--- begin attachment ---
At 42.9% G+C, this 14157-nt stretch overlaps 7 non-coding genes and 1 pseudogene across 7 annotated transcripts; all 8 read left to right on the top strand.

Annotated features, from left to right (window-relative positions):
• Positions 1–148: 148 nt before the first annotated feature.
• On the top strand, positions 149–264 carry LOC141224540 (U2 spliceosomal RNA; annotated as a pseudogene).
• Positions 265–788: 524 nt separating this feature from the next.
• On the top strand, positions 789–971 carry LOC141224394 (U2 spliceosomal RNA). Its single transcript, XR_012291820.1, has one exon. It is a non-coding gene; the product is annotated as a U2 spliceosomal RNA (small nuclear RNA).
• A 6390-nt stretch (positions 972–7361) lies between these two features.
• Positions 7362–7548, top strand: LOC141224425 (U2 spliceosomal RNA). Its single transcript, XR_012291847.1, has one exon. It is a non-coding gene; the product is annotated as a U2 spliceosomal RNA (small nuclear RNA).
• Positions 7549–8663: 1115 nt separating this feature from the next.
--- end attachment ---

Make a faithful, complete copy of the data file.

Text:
At 42.9% G+C, this 14157-nt stretch overlaps 7 non-coding genes and 1 pseudogene across 7 annotated transcripts; all 8 read left to right on the top strand.

Annotated features, from left to right (window-relative positions):
• Positions 1–148: 148 nt before the first annotated feature.
• On the top strand, positions 149–264 carry LOC141224540 (U2 spliceosomal RNA; annotated as a pseudogene).
• Positions 265–788: 524 nt separating this feature from the next.
• On the top strand, positions 789–971 carry LOC141224394 (U2 spliceosomal RNA). Its single transcript, XR_012291820.1, has one exon. It is a non-coding gene; the product is annotated as a U2 spliceosomal RNA (small nuclear RNA).
• A 6390-nt stretch (positions 972–7361) lies between these two features.
• Positions 7362–7548, top strand: LOC141224425 (U2 spliceosomal RNA). Its single transcript, XR_012291847.1, has one exon. It is a non-coding gene; the product is annotated as a U2 spliceosomal RNA (small nuclear RNA).
• Positions 7549–8663: 1115 nt separating this feature from the next.